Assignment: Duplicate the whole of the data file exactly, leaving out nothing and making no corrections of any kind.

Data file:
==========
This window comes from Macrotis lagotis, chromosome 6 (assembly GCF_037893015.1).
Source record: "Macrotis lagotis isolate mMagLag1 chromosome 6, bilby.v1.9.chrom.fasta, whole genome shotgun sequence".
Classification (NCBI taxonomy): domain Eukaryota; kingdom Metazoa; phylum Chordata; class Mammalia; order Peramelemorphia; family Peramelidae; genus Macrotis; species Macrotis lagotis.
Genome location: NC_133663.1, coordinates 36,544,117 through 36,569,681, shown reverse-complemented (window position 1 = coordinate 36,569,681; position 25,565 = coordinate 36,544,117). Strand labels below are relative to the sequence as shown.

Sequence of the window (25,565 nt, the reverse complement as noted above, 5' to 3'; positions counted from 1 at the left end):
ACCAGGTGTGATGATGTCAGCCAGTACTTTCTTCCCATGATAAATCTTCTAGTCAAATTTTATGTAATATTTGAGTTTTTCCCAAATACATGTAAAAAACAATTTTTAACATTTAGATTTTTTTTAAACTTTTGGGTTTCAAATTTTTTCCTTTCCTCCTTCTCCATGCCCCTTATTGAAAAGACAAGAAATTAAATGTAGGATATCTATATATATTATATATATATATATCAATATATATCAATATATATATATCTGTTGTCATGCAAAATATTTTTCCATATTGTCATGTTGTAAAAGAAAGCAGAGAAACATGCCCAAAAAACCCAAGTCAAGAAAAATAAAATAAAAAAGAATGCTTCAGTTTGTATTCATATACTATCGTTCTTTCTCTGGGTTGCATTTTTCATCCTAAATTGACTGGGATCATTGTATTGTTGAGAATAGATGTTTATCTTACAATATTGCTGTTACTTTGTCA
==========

This window comes from Macrotis lagotis, chromosome 6 (assembly GCF_037893015.1).
Source record: "Macrotis lagotis isolate mMagLag1 chromosome 6, bilby.v1.9.chrom.fasta, whole genome shotgun sequence".
Classification (NCBI taxonomy): domain Eukaryota; kingdom Metazoa; phylum Chordata; class Mammalia; order Peramelemorphia; family Peramelidae; genus Macrotis; species Macrotis lagotis.
Genome location: NC_133663.1, coordinates 36,544,117 through 36,569,681, shown reverse-complemented (window position 1 = coordinate 36,569,681; position 25,565 = coordinate 36,544,117). Strand labels below are relative to the sequence as shown.

Sequence of the window (25,565 nt, the reverse complement as noted above, 5' to 3'; positions counted from 1 at the left end):
ACCAGGTGTGATGATGTCAGCCAGTACTTTCTTCCCATGATAAATCTTCTAGTCAAATTTTATGTAATATTTGAGTTTTTCCCAAATACATGTAAAAAACAATTTTTAACATTTAGATTTTTTTTAAACTTTTGGGTTTCAAATTTTTTCCTTTCCTCCTTCTCCATGCCCCTTATTGAAAAGACAAGAAATTAAATGTAGGATATCTATATATATTATATATATATATATCAATATATATCAATATATATATATCTGTTGTCATGCAAAATATTTTTCCATATTGTCATGTTGTAAAAGAAAGCAGAGAAACATGCCCAAAAAACCCAAGTCAAGAAAAATAAAATAAAAAAGAATGCTTCAGTTTGTATTCATATACTATCGTTCTTTCTCTGGGTTGCATTTTTCATCCTAAATTGACTGGGATCATTGTATTGTTGAGAATAGATGTTTATCTTACAATATTGCTGTTACTTTGTCA